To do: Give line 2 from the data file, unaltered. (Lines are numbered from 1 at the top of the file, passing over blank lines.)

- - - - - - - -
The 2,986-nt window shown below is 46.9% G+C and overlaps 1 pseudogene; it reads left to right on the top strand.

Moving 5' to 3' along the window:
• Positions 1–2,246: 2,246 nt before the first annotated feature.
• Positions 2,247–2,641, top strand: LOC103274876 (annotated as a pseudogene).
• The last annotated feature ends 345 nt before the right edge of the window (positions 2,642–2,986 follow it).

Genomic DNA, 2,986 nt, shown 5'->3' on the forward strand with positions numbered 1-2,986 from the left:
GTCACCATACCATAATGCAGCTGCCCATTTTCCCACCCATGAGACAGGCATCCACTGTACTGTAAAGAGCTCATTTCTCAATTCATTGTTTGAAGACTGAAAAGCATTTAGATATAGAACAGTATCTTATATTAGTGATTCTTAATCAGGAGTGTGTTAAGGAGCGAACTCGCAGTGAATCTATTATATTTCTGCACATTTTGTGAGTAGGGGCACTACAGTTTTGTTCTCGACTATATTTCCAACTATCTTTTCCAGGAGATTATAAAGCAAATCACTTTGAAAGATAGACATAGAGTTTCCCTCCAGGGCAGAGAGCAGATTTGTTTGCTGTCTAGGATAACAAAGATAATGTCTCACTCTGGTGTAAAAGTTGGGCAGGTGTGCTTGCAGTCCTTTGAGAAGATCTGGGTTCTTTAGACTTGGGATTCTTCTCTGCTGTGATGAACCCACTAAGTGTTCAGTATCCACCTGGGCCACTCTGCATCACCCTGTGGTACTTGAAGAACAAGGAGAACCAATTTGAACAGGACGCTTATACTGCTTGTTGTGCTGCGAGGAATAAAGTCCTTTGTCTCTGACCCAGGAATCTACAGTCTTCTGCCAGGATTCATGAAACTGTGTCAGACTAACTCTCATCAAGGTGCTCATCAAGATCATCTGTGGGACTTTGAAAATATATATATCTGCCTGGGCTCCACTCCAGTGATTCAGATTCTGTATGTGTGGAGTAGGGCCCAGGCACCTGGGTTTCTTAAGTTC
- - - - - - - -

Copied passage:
Moving 5' to 3' along the window: